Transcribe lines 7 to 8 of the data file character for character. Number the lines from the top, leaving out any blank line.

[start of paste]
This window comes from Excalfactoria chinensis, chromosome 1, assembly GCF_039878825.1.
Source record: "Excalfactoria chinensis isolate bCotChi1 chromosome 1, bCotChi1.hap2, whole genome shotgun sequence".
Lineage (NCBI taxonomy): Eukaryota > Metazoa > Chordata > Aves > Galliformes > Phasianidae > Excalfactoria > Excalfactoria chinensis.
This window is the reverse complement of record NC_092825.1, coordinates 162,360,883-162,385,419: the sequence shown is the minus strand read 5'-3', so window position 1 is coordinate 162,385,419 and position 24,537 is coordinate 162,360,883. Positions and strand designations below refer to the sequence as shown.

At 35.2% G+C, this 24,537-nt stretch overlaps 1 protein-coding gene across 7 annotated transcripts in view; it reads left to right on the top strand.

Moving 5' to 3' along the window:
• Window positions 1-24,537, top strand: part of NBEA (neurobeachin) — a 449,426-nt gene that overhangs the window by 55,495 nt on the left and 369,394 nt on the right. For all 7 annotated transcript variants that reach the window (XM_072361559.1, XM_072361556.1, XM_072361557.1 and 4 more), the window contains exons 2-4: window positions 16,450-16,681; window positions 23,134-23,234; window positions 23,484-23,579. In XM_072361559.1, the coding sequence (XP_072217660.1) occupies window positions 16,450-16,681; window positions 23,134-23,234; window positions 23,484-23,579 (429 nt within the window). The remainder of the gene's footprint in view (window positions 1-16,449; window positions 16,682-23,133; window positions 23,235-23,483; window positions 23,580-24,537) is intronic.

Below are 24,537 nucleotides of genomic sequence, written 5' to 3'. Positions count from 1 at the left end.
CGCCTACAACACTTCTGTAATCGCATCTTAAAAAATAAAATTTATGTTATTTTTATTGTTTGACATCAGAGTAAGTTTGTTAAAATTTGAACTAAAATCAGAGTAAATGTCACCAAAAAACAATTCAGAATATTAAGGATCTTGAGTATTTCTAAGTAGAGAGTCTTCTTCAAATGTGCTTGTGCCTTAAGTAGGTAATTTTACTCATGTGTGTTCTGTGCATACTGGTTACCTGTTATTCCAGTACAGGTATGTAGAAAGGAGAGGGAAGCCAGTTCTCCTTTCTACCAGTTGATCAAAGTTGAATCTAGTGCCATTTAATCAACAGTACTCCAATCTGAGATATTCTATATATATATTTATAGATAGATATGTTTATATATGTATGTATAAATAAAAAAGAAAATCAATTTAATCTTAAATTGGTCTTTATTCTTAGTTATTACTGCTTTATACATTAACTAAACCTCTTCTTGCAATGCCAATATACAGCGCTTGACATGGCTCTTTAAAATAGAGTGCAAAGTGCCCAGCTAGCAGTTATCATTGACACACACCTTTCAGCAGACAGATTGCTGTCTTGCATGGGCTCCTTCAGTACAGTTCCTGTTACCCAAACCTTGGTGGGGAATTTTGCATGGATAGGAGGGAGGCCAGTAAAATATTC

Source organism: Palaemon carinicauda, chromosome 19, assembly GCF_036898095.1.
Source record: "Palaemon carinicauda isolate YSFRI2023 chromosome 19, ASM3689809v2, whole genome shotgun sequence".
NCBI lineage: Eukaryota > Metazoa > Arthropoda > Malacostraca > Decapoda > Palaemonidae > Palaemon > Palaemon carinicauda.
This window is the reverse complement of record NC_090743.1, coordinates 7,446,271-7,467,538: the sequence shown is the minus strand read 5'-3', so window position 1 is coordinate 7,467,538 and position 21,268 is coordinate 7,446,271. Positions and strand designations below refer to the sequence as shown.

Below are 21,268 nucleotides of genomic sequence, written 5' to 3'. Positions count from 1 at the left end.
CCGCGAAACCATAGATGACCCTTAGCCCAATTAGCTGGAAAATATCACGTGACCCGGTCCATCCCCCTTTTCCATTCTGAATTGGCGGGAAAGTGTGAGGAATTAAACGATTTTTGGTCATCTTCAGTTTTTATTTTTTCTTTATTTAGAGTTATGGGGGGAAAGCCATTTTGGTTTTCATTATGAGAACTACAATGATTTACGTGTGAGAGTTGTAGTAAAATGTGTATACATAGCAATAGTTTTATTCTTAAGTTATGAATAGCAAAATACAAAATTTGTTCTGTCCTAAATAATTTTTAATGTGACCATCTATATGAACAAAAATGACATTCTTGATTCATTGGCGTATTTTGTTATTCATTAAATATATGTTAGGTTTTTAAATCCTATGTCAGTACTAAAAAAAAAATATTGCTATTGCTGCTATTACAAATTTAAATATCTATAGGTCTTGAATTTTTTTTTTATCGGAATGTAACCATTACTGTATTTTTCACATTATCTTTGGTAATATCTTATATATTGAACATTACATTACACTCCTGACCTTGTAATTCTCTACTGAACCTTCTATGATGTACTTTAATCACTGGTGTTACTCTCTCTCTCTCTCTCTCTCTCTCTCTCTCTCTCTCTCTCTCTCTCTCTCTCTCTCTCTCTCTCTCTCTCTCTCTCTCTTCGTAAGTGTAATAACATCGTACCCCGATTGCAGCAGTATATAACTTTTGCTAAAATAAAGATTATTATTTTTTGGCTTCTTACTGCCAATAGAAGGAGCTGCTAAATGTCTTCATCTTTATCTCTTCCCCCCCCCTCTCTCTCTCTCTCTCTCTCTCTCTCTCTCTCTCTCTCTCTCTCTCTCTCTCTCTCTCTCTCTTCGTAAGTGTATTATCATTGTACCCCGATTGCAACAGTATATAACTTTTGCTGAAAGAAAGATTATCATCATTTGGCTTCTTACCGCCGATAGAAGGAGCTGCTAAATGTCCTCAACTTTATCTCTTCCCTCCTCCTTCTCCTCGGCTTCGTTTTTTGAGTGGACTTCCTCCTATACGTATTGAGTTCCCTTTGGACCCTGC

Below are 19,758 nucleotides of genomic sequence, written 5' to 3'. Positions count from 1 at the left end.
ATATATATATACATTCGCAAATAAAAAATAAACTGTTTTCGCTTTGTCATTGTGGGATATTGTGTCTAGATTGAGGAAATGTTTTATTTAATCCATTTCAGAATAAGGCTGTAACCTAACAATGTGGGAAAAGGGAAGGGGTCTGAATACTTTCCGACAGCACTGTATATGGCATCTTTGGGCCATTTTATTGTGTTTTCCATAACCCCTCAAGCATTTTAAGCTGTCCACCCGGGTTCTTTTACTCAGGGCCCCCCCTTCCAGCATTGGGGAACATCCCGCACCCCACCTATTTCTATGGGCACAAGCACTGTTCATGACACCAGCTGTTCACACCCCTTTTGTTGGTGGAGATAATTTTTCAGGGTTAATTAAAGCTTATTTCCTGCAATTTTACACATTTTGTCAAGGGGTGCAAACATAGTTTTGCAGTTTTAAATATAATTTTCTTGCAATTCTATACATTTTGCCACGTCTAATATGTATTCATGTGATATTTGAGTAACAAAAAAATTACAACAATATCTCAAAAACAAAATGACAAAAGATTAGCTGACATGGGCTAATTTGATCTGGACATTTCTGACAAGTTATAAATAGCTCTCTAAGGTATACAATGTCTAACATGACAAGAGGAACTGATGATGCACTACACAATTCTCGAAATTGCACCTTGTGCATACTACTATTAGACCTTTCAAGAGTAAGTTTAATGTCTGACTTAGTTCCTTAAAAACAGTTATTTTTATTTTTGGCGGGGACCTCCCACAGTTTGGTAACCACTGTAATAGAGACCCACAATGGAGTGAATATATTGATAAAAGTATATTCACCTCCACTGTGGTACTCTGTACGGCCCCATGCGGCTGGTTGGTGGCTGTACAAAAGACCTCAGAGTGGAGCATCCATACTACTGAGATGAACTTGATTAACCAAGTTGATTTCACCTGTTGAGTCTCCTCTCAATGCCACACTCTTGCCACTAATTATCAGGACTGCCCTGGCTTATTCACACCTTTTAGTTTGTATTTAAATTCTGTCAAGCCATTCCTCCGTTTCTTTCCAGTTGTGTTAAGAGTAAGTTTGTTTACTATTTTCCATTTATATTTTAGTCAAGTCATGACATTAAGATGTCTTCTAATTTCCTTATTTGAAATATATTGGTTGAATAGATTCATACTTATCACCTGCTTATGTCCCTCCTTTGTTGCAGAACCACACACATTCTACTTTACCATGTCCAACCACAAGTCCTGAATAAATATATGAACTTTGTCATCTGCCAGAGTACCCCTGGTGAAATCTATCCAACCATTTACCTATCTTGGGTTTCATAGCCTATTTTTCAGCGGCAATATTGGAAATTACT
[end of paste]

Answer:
• Window positions 1-24,537, top strand: part of NBEA (neurobeachin) — a 449,426-nt gene that overhangs the window by 55,495 nt on the left and 369,394 nt on the right. For all 7 annotated transcript variants that reach the window (XM_072361559.1, XM_072361556.1, XM_072361557.1 and 4 more), the window contains exons 2-4: window positions 16,450-16,681; window positions 23,134-23,234; window positions 23,484-23,579. In XM_072361559.1, the coding sequence (XP_072217660.1) occupies window positions 16,450-16,681; window positions 23,134-23,234; window positions 23,484-23,579 (429 nt within the window). The remainder of the gene's footprint in view (window positions 1-16,449; window positions 16,682-23,133; window positions 23,235-23,483; window positions 23,580-24,537) is intronic.

Below are 24,537 nucleotides of genomic sequence, written 5' to 3'. Positions count from 1 at the left end.